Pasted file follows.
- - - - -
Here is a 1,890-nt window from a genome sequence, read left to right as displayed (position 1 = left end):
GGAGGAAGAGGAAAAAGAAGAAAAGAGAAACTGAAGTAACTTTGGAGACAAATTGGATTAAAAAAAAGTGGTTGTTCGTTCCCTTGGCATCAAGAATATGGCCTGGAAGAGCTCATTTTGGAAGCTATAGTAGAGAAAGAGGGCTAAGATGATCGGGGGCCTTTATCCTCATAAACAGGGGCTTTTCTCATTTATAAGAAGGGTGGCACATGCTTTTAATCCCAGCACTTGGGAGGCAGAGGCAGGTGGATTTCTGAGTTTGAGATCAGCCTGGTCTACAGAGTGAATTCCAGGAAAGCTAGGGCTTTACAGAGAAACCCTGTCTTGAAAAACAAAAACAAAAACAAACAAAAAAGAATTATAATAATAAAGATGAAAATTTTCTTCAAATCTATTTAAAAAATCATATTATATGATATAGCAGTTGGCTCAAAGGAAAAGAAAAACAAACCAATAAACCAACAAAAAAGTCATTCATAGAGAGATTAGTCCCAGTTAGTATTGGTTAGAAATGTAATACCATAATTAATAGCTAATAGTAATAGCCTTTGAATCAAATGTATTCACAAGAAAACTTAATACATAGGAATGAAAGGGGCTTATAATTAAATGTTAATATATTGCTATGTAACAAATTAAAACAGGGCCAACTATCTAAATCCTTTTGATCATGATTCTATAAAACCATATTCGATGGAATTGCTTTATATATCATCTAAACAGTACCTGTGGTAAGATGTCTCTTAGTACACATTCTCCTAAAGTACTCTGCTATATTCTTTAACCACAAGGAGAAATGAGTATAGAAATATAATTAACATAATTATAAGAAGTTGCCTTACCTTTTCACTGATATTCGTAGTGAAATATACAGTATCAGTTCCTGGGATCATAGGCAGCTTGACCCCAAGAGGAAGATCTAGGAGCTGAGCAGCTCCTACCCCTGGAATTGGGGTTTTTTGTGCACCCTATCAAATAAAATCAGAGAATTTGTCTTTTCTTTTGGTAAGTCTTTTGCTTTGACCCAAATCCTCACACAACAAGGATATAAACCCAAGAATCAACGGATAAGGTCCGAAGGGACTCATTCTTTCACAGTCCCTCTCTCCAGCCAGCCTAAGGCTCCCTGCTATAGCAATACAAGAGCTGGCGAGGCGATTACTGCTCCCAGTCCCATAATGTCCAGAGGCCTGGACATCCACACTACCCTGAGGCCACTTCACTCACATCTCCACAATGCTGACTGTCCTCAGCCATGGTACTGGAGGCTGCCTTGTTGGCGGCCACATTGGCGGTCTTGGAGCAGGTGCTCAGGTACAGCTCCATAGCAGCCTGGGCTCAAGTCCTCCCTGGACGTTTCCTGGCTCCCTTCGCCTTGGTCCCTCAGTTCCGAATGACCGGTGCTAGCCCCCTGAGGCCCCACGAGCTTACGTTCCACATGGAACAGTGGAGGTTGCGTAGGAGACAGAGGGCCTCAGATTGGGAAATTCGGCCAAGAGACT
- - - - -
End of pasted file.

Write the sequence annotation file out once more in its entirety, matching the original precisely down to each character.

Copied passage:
Here is a 1,890-nt window from a genome sequence, read left to right as displayed (position 1 = left end):
GGAGGAAGAGGAAAAAGAAGAAAAGAGAAACTGAAGTAACTTTGGAGACAAATTGGATTAAAAAAAAGTGGTTGTTCGTTCCCTTGGCATCAAGAATATGGCCTGGAAGAGCTCATTTTGGAAGCTATAGTAGAGAAAGAGGGCTAAGATGATCGGGGGCCTTTATCCTCATAAACAGGGGCTTTTCTCATTTATAAGAAGGGTGGCACATGCTTTTAATCCCAGCACTTGGGAGGCAGAGGCAGGTGGATTTCTGAGTTTGAGATCAGCCTGGTCTACAGAGTGAATTCCAGGAAAGCTAGGGCTTTACAGAGAAACCCTGTCTTGAAAAACAAAAACAAAAACAAACAAAAAAGAATTATAATAATAAAGATGAAAATTTTCTTCAAATCTATTTAAAAAATCATATTATATGATATAGCAGTTGGCTCAAAGGAAAAGAAAAACAAACCAATAAACCAACAAAAAAGTCATTCATAGAGAGATTAGTCCCAGTTAGTATTGGTTAGAAATGTAATACCATAATTAATAGCTAATAGTAATAGCCTTTGAATCAAATGTATTCACAAGAAAACTTAATACATAGGAATGAAAGGGGCTTATAATTAAATGTTAATATATTGCTATGTAACAAATTAAAACAGGGCCAACTATCTAAATCCTTTTGATCATGATTCTATAAAACCATATTCGATGGAATTGCTTTATATATCATCTAAACAGTACCTGTGGTAAGATGTCTCTTAGTACACATTCTCCTAAAGTACTCTGCTATATTCTTTAACCACAAGGAGAAATGAGTATAGAAATATAATTAACATAATTATAAGAAGTTGCCTTACCTTTTCACTGATATTCGTAGTGAAATATACAGTATCAGTTCCTGGGATCATAGGCAGCTTGACCCCAAGAGGAAGATCTAGGAGCTGAGCAGCTCCTACCCCTGGAATTGGGGTTTTTTGTGCACCCTATCAAATAAAATCAGAGAATTTGTCTTTTCTTTTGGTAAGTCTTTTGCTTTGACCCAAATCCTCACACAACAAGGATATAAACCCAAGAATCAACGGATAAGGTCCGAAGGGACTCATTCTTTCACAGTCCCTCTCTCCAGCCAGCCTAAGGCTCCCTGCTATAGCAATACAAGAGCTGGCGAGGCGATTACTGCTCCCAGTCCCATAATGTCCAGAGGCCTGGACATCCACACTACCCTGAGGCCACTTCACTCACATCTCCACAATGCTGACTGTCCTCAGCCATGGTACTGGAGGCTGCCTTGTTGGCGGCCACATTGGCGGTCTTGGAGCAGGTGCTCAGGTACAGCTCCATAGCAGCCTGGGCTCAAGTCCTCCCTGGACGTTTCCTGGCTCCCTTCGCCTTGGTCCCTCAGTTCCGAATGACCGGTGCTAGCCCCCTGAGGCCCCACGAGCTTACGTTCCACATGGAACAGTGGAGGTTGCGTAGGAGACAGAGGGCCTCAGATTGGGAAATTCGGCCAAGAGACT